A fan of modern British cuisine, he added a “ploughman’s platter” to the menu in lieu of the more commonplace charcuterie plate.
The lamb has proved particularly popular, dishes selling out during Valentine’s.
This spring, Stein is looking to tap organic farmers for goat.
Social, with its dark accents, upholstered seating, and red velvet motif, seems to be the product of an illicit relationship between a steak house and cocktail bar. While one of three restaurants originally presided over by Chef Matt Carmichael, the sixteen year-old restaurant always stood alone. Largely known to locals for its DJ’ed cocktails on Saturday evenings and to tourists for its expansive cobblestone patio in the summertime, Social operated independently of Caroline Gosselin’s E18hteen and Sidedoor Contemporary restaurants at 18 York Street.
Such explains the price point of Stein’s menu, which smacks of affordable luxury. Social’s small plates start at $14 for a table-side assembled soup and top out at $18 for scallops with pork belly. Its entrees flirt with the $40 threshold. E18hteen’s price point is higher, par for its prestigious four-diamond rating by the Canadian Automobile Association (CAA).
[Take pub fried calamari rings up a notch. This dish of tender Humboldt squid evokes the same textures and flavours from creamy labneh to crunchy curried shallot rings and crisp squid ink crisp.]
[The component fried bread and blood sausage are staples of a traditional full English breakfast. They work well with the shelled escargot and ethereal potato velouté.]
On the subject of breaking Ottawa’s sometimes self-inflicted stereotypes, Stein explained, “[our] restaurant scene isn’t just pubs anymore. Much as changed in twenty years.”
Yet, diners rarely sit down to a three-course meal. They routinely skip appetizers or desserts.
Stein wants Ottawa diners to consider what $32 “gets you” in larger metropolitan cities like Toronto, Vancouver, and Montreal.
At Social, he hopes to upset the value proposition by assembling eye-catching plates made with quality ingredients, so authentic food prepared with skill and integrity.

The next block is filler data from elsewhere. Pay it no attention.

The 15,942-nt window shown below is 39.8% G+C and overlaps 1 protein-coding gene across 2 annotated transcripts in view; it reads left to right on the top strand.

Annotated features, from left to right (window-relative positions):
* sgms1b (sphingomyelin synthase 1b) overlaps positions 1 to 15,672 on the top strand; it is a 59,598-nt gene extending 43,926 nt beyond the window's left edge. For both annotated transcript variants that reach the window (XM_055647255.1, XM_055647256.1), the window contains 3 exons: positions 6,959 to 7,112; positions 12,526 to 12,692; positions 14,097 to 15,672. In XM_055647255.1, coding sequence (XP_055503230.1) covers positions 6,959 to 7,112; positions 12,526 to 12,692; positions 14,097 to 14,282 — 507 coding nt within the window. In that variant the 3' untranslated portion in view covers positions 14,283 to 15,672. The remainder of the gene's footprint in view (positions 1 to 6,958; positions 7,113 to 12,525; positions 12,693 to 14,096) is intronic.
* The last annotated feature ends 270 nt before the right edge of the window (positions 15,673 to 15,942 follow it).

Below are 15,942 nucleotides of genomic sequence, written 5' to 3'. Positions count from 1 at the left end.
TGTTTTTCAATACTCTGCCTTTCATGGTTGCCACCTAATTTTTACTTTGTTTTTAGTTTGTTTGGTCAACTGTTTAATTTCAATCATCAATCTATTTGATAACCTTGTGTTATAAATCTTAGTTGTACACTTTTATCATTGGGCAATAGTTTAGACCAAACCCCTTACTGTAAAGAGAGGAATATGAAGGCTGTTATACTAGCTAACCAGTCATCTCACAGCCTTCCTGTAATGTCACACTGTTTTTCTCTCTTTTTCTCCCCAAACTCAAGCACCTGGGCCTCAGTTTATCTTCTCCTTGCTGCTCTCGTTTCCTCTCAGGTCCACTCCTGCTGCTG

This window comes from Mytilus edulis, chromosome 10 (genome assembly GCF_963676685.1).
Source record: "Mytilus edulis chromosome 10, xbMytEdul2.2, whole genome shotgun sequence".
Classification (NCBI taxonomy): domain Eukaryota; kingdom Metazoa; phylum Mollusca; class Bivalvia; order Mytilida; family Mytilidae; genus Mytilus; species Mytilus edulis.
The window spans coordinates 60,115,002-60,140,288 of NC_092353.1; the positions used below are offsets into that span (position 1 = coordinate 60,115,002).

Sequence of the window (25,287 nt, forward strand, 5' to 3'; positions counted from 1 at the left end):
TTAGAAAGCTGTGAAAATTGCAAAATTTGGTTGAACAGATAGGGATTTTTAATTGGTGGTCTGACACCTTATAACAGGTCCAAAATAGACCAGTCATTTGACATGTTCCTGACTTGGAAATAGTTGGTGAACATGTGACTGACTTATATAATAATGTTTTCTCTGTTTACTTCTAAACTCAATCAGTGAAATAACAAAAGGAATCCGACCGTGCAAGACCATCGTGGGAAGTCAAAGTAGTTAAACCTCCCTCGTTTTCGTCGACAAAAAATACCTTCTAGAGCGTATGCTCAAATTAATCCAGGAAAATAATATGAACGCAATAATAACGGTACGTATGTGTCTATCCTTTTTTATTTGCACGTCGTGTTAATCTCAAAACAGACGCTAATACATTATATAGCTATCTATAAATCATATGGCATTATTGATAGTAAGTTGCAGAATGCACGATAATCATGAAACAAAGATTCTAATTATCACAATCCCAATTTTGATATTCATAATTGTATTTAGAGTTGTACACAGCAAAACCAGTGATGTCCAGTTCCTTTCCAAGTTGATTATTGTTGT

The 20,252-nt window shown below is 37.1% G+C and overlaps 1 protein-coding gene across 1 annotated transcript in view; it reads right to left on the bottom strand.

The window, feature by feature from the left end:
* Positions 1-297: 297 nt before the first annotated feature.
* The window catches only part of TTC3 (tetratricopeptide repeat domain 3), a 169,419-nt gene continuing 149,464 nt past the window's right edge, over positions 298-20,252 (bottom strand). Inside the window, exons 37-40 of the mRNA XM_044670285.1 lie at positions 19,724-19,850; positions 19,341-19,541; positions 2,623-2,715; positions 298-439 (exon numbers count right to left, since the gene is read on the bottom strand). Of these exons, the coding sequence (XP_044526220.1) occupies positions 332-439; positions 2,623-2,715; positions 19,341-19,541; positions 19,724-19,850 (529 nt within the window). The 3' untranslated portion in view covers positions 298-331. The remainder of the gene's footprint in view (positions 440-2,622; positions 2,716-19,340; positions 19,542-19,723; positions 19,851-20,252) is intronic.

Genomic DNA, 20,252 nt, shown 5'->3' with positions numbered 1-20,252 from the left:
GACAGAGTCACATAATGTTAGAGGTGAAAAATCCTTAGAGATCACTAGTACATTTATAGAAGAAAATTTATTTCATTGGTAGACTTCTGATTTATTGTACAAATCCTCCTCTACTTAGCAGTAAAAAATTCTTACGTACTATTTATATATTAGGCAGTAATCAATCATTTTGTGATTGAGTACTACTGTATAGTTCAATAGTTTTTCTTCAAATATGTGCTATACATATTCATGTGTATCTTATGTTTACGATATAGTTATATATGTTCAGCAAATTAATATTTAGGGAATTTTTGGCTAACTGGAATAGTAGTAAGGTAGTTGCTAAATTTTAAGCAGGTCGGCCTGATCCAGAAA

Born and raised in Ottawa, Stein schooled at Lycée Claudel and Nepean High School before entering the restaurant industry. Chefdb.com says he did a short stint at Metropolitain Brasserie (700 Sussex Drive) after returning from Hyde Park, New York where he studied at the Culinary Institute of America (CIA), earning a Bachelor in Culinary Arts Management.
Stein brings with him an impressive resume, representing almost a decade of cooking in professional kitchens. Besides staging at Michelin Star Pied à Terre in London, England, Stein worked his way around a number of Toronto’s notables. His employers include The McEwan Group (Executive Sous and Chef de Cuisine at One) and Jamie Kennedy (Sous at the Gardiner and Chef de Partie at former Jamie Kennedy Restaurant). However, it was his time spent at Claudio Aprile’s former Colborne Lane (Junior Sous) and Ben Heaton’s The Grove that would define his approach to fine dining, especially his intricate and thoughtful plating. Well-rounded, Stein also participated in the opening of the Hot Stove Club in the Air Canada Centre, a high-end boutique steak house.
The journeyman chef was only developing his repertoire.
“Ottawa is home,” explained Stein.
“I wanted to come back and establish myself here,” he continued. “[This] is where you grow up and return to.”
Stein believes in the chef-owned restaurant concept that is predominant in the National Capital Region. Moreover, he wants to participate in developing our restaurant scene to attract investment by large fine dining restaurant conglomerates like The McEwan Group or Oliver & Bonacini.
“Imagine if Susur Lee decided to open his next restaurant in Ottawa?”
And, Stein wants to give young chefs a reason to come to Ottawa to apprentice. In fact, Social’s new found panache kept Holley-era hire Tse interested enough to stay put. Tse’s signature desserts continue to grace the menu.
[Deconstructed lemon meringue pie, only passion fruit and replacing the pastry with hazelnut praline.]
[Brown butter done in a number of way adds rich nuttiness to pumpkin puree. Forget the Thanksgiving treat. Embrace the best of the dessert when served with whipped cream.]
Besides, coming home, Stein is closer to his beloved Quebec poutineries, particularly La Pataterie Hulluoise (311 Boulevard Saint-Joseph, Hull).
So, how will Ottawa take the challenge issued by Social?
It depends. We are quick to judge. We are quick to grudge.
A Taste for Life
This spring, Social will participate in A Taste for Life. Social will be donating 25% of their evening’s sales on April 23rd directly to support Bruce House and the Snowy Owl AIDS Foundation. Reservations can be made by contacting the restaurant itself. So don’t miss your chance to enjoy a delicious night out and to support our local community.
Disclaimer: The dishes pictured above were specifically plated for us to photograph. However, the experiences and opinions are our own.
Social Restaurant and Lounge
537 Sussex Drive
A Taste for Life
April 23, 2014
Tags: A Taste for Life, featured, Justin Tse, Social, The City that Fun Forgot